I remember when we got the erroneous results from our IPS – triple screen – test that we had a 50/50 chance of her having Down’s, and how absolutely devastated he was, how we sat silently on the couch in the living room, Wembley looking at us confusedly because we were home in the middle of the day and were upset – she can always tell – and how, in a strange way, I was almost a little surprised by how upset he was; in all the nausea and ickiness of the first three months, I had failed to remember how deeply this pregnancy was his also. It wasn’t intentional, just the result of having to turn internally in order to be strong and brave for the work of carrying our tiny person.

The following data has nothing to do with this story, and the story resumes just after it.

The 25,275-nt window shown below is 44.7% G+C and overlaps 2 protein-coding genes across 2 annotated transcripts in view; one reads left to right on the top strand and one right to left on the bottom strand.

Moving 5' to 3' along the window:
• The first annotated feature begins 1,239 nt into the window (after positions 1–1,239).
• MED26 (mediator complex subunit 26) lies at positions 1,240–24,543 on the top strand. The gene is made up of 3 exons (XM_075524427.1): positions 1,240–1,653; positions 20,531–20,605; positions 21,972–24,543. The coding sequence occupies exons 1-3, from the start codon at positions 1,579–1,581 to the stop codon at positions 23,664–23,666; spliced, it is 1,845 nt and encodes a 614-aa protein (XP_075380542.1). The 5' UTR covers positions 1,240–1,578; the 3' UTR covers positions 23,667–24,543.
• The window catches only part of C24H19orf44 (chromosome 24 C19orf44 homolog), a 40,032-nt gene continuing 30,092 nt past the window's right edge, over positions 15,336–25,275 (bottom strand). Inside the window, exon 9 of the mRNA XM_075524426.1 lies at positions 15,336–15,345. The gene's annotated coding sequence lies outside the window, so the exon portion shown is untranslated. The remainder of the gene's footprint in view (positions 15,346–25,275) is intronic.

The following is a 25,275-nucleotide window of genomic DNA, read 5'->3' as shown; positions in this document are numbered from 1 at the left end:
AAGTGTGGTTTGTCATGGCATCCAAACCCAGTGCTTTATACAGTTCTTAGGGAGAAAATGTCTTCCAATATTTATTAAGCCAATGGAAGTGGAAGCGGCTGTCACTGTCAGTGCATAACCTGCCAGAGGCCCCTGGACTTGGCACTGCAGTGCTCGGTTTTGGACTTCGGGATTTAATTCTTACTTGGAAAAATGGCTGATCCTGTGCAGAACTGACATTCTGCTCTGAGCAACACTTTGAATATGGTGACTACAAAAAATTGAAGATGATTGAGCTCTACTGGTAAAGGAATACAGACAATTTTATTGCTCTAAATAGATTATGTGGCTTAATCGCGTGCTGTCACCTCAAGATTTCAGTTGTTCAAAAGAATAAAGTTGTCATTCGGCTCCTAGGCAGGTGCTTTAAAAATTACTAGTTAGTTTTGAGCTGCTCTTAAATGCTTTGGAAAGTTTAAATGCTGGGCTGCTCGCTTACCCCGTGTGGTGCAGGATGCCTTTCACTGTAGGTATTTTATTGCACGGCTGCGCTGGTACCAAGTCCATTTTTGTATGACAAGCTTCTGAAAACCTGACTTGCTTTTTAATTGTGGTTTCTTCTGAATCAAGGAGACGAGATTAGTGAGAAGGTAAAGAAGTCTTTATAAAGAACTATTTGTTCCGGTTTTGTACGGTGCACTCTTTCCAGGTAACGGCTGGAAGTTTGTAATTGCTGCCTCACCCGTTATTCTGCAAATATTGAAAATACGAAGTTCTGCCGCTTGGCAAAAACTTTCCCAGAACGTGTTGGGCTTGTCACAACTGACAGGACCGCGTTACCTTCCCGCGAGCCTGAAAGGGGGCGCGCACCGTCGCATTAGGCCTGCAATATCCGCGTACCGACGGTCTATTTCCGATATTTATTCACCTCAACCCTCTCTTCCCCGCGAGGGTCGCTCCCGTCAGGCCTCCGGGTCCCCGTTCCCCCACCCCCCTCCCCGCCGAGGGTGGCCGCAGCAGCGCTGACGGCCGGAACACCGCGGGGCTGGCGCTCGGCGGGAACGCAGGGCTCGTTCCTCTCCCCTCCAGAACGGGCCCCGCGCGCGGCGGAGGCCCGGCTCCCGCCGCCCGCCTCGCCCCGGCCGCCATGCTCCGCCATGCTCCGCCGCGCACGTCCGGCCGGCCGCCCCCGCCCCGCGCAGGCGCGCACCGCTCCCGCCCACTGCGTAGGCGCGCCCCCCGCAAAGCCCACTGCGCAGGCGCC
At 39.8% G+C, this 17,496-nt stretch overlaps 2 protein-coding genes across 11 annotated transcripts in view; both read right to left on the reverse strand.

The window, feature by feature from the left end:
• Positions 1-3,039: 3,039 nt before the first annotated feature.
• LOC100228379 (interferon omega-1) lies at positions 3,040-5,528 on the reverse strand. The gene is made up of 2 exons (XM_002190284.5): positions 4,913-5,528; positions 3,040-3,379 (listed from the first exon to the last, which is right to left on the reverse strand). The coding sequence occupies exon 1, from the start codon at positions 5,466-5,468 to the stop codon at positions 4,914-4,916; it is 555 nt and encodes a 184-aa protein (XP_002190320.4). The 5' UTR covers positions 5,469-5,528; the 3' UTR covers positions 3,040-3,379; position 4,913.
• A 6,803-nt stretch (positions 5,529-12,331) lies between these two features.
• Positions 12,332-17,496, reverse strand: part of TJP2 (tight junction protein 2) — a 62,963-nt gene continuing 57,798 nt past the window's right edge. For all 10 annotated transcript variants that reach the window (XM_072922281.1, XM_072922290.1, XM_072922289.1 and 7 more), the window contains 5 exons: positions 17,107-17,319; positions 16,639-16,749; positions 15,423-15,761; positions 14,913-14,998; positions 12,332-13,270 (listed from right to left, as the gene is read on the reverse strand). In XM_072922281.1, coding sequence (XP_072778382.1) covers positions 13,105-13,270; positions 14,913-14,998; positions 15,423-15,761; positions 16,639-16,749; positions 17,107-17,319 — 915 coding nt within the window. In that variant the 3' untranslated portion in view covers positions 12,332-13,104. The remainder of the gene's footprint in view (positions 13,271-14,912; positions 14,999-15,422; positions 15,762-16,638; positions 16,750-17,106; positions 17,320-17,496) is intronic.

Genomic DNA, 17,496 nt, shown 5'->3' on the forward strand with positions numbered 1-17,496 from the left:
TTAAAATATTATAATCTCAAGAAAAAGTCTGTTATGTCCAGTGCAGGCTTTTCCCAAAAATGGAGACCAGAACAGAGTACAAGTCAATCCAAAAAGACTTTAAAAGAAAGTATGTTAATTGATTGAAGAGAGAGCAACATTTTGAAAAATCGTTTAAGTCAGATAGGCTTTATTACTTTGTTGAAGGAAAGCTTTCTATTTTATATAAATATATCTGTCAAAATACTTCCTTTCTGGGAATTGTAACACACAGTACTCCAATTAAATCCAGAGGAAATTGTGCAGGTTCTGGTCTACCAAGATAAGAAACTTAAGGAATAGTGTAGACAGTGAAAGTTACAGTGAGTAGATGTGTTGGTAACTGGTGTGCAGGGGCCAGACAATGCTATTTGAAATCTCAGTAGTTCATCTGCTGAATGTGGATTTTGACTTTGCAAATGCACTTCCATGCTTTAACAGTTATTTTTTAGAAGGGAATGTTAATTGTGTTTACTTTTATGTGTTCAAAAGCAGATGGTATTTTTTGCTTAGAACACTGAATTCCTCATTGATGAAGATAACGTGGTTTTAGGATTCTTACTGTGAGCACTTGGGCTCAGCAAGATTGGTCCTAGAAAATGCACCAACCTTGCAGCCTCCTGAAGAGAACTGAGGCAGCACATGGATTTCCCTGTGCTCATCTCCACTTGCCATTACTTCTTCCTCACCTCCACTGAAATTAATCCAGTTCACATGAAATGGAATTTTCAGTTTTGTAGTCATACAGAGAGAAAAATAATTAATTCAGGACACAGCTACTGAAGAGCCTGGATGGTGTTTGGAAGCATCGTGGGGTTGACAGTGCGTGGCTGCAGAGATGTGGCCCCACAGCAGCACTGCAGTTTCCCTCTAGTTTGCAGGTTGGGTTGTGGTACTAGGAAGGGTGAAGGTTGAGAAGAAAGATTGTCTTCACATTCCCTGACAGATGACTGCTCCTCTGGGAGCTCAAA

In retrospect, I don’t think I gave my husband enough credit during our pregnancy. It wasn’t that I didn’t give him any, or thought ill of him – far from it! – but that, at the time, I simply could not see how deeply moved he was nor how important, nay essential, he was to my health and well-being, and came the time for Peanut’s delivery, how imperative he was to my successful and pleasant labour and birth of her.
I’ve been thinking about it a lot, and can’t begin to tell him how much I value him. I’ve been hugging Peanut close, kissing her round, smooth cheeks, delighting in her laughter, wonderous that everything worked perfectly to build her strong and hale and healthy. And wondering why, oh why, isn’t everyone this fortunate.